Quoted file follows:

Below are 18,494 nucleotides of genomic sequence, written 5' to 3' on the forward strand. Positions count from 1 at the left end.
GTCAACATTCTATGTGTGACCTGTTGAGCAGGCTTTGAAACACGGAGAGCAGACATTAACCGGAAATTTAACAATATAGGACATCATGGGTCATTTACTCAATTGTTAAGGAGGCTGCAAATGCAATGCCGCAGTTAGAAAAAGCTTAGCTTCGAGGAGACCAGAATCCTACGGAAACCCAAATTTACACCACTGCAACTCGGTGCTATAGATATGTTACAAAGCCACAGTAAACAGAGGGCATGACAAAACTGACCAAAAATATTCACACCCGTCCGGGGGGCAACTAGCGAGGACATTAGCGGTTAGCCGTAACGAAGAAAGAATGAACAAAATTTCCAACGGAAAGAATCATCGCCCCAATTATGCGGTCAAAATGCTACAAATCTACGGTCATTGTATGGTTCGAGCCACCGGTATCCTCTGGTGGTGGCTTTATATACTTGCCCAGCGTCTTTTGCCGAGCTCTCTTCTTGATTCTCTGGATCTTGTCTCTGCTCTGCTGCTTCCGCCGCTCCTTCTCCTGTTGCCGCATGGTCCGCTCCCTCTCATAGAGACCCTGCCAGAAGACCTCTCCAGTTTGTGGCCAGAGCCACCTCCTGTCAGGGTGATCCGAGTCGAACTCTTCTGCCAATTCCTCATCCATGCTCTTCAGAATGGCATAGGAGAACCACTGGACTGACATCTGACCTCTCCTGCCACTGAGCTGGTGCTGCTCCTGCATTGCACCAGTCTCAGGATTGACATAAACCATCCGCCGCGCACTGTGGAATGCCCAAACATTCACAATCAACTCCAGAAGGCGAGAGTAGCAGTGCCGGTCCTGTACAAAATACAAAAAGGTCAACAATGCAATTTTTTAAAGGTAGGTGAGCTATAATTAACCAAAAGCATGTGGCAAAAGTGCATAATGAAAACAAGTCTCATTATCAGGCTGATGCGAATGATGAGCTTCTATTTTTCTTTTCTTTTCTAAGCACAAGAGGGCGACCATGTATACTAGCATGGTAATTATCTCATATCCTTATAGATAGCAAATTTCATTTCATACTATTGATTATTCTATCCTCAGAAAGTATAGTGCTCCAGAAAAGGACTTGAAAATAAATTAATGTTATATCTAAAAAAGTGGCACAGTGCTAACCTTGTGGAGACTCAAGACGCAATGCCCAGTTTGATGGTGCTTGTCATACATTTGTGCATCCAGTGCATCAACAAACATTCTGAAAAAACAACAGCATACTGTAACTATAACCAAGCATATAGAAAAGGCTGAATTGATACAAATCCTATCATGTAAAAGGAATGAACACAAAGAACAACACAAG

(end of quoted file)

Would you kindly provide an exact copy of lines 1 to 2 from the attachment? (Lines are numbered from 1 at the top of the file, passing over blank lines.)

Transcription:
Below are 18,494 nucleotides of genomic sequence, written 5' to 3' on the forward strand. Positions count from 1 at the left end.
GTCAACATTCTATGTGTGACCTGTTGAGCAGGCTTTGAAACACGGAGAGCAGACATTAACCGGAAATTTAACAATATAGGACATCATGGGTCATTTACTCAATTGTTAAGGAGGCTGCAAATGCAATGCCGCAGTTAGAAAAAGCTTAGCTTCGAGGAGACCAGAATCCTACGGAAACCCAAATTTACACCACTGCAACTCGGTGCTATAGATATGTTACAAAGCCACAGTAAACAGAGGGCATGACAAAACTGACCAAAAATATTCACACCCGTCCGGGGGGCAACTAGCGAGGACATTAGCGGTTAGCCGTAACGAAGAAAGAATGAACAAAATTTCCAACGGAAAGAATCATCGCCCCAATTATGCGGTCAAAATGCTACAAATCTACGGTCATTGTATGGTTCGAGCCACCGGTATCCTCTGGTGGTGGCTTTATATACTTGCCCAGCGTCTTTTGCCGAGCTCTCTTCTTGATTCTCTGGATCTTGTCTCTGCTCTGCTGCTTCCGCCGCTCCTTCTCCTGTTGCCGCATGGTCCGCTCCCTCTCATAGAGACCCTGCCAGAAGACCTCTCCAGTTTGTGGCCAGAGCCACCTCCTGTCAGGGTGATCCGAGTCGAACTCTTCTGCCAATTCCTCATCCATGCTCTTCAGAATGGCATAGGAGAACCACTGGACTGACATCTGACCTCTCCTGCCACTGAGCTGGTGCTGCTCCTGCATTGCACCAGTCTCAGGATTGACATAAACCATCCGCCGCGCACTGTGGAATGCCCAAACATTCACAATCAACTCCAGAAGGCGAGAGTAGCAGTGCCGGTCCTGTACAAAATACAAAAAGGTCAACAATGCAATTTTTTAAAGGTAGGTGAGCTATAATTAACCAAAAGCATGTGGCAAAAGTGCATAATGAAAACAAGTCTCATTATCAGGCTGATGCGAATGATGAGCTTCTATTTTTCTTTTCTTTTCTAAGCACAAGAGGGCGACCATGTATACTAGCATGGTAATTATCTCATATCCTTATAGATAGCAAATTTCATTTCATACTATTGATTATTCTATCCTCAGAAAGTATAGTGCTCCAGAAAAGGACTTGAAAATAAATTAATGTTATATCTAAAAAAGTGGCACAGTGCTAACCTTGTGGAGACTCAAGACGCAATGCCCAGTTTGATGGTGCTTGTCATACATTTGTGCATCCAGTGCATCAACAAACATTCTGAAAAAACAACAGCATACTGTAACTATAACCAAGCATATAGAAAAGGCTGAATTGATACAAATCCTATCATGTAAAAGGAATGAACACAAAGAACAACACAAG